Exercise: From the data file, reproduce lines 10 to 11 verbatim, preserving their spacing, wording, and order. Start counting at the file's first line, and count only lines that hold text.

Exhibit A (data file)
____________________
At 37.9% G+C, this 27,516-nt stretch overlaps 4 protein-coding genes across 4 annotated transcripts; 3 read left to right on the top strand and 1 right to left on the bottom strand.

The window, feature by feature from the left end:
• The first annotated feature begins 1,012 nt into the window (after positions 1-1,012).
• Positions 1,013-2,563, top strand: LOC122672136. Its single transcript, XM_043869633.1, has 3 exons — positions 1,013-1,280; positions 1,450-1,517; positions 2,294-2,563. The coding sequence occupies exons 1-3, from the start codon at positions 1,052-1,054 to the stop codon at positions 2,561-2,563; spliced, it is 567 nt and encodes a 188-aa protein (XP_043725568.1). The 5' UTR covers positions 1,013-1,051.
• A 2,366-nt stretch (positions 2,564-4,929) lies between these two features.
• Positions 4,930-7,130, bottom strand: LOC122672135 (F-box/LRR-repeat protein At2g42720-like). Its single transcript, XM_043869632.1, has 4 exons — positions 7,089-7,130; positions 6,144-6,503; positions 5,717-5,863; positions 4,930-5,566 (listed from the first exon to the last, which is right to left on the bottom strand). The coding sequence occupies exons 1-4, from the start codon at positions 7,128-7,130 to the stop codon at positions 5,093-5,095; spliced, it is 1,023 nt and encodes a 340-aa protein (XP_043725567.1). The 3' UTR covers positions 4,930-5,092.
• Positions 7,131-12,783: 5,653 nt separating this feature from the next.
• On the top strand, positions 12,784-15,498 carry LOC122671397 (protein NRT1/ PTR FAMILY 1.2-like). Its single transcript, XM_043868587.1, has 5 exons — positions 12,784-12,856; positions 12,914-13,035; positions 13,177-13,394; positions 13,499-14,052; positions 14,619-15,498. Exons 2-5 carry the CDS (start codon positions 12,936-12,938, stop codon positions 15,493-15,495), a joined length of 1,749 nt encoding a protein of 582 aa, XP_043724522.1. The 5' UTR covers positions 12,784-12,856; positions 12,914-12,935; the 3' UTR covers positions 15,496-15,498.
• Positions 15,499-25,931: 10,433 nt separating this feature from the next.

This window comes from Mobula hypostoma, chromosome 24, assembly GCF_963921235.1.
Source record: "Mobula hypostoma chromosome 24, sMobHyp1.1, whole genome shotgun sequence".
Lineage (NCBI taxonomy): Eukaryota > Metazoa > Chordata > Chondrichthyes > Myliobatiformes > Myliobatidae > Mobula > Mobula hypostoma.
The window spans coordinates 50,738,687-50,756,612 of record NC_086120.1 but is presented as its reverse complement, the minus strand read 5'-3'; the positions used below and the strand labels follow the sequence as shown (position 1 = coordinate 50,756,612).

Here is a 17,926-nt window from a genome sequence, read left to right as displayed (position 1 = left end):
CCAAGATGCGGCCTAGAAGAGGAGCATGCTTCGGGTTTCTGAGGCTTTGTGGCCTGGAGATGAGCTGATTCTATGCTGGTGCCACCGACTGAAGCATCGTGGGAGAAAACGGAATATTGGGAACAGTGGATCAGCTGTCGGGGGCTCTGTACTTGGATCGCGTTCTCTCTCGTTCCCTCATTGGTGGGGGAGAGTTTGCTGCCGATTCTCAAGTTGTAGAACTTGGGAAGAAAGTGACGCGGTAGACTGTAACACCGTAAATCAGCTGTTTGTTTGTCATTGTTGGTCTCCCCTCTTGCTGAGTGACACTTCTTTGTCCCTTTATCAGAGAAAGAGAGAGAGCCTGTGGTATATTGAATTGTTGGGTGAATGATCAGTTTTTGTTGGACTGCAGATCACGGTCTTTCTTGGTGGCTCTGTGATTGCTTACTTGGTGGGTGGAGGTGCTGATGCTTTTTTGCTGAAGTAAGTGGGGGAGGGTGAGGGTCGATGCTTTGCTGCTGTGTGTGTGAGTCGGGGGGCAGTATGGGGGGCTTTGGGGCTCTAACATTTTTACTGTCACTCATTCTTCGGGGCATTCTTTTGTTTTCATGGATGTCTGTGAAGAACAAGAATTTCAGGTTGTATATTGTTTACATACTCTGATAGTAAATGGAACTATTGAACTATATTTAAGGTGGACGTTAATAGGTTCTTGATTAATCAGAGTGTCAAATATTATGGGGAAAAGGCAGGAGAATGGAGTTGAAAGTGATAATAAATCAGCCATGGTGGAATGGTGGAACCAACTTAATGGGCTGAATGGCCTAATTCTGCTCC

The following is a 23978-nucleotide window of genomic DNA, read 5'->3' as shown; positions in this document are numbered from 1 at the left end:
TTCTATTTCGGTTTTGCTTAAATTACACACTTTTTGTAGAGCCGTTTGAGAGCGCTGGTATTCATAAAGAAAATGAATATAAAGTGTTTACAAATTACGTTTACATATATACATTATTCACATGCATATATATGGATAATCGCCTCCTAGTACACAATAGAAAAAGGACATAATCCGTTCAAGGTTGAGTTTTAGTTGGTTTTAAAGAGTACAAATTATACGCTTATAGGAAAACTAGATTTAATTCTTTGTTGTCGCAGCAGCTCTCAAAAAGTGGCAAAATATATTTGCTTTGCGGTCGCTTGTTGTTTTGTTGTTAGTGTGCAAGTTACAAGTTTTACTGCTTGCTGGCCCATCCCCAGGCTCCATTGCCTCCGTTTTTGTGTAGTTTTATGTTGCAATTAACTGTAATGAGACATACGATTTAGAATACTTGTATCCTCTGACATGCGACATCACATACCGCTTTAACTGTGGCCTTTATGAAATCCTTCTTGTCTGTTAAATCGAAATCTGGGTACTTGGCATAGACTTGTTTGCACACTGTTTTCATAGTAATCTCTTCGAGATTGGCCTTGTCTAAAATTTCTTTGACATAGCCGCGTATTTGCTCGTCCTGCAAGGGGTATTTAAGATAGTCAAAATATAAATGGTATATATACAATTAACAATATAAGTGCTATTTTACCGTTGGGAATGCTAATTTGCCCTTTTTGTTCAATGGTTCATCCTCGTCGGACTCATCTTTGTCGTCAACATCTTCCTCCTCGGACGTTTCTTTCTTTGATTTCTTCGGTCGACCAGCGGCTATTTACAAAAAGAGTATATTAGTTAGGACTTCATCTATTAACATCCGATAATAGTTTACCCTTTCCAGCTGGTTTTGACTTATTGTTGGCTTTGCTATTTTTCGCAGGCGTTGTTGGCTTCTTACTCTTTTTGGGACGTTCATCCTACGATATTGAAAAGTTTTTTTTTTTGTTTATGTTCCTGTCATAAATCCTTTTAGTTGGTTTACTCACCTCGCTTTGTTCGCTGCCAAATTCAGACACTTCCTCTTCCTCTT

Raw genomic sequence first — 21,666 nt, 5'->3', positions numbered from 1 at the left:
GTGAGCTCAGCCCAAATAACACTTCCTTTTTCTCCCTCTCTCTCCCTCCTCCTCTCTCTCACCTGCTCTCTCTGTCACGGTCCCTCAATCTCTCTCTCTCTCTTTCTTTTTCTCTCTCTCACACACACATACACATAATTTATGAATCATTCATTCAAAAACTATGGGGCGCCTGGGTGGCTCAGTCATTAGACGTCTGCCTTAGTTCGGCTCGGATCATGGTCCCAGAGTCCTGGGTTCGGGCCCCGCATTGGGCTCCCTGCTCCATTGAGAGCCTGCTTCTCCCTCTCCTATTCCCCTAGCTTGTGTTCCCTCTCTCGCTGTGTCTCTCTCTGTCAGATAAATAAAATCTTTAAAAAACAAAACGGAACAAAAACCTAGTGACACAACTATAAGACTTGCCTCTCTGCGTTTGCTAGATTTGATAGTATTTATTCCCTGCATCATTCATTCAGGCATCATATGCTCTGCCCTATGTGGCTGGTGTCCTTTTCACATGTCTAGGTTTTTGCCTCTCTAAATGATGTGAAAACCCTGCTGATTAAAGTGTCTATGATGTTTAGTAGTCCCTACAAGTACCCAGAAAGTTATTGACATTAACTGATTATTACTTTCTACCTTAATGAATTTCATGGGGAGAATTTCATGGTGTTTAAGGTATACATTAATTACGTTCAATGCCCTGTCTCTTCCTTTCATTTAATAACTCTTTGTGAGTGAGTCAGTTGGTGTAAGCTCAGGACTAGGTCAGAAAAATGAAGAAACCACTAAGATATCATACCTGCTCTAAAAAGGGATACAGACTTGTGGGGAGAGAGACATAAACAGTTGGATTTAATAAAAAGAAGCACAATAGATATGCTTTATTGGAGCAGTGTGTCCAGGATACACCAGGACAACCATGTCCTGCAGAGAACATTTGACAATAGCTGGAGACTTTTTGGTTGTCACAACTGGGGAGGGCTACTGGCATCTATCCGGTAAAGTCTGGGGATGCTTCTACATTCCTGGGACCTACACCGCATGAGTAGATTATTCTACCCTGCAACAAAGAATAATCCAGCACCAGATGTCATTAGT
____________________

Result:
This window comes from Mobula hypostoma, chromosome 24, assembly GCF_963921235.1.
Source record: "Mobula hypostoma chromosome 24, sMobHyp1.1, whole genome shotgun sequence".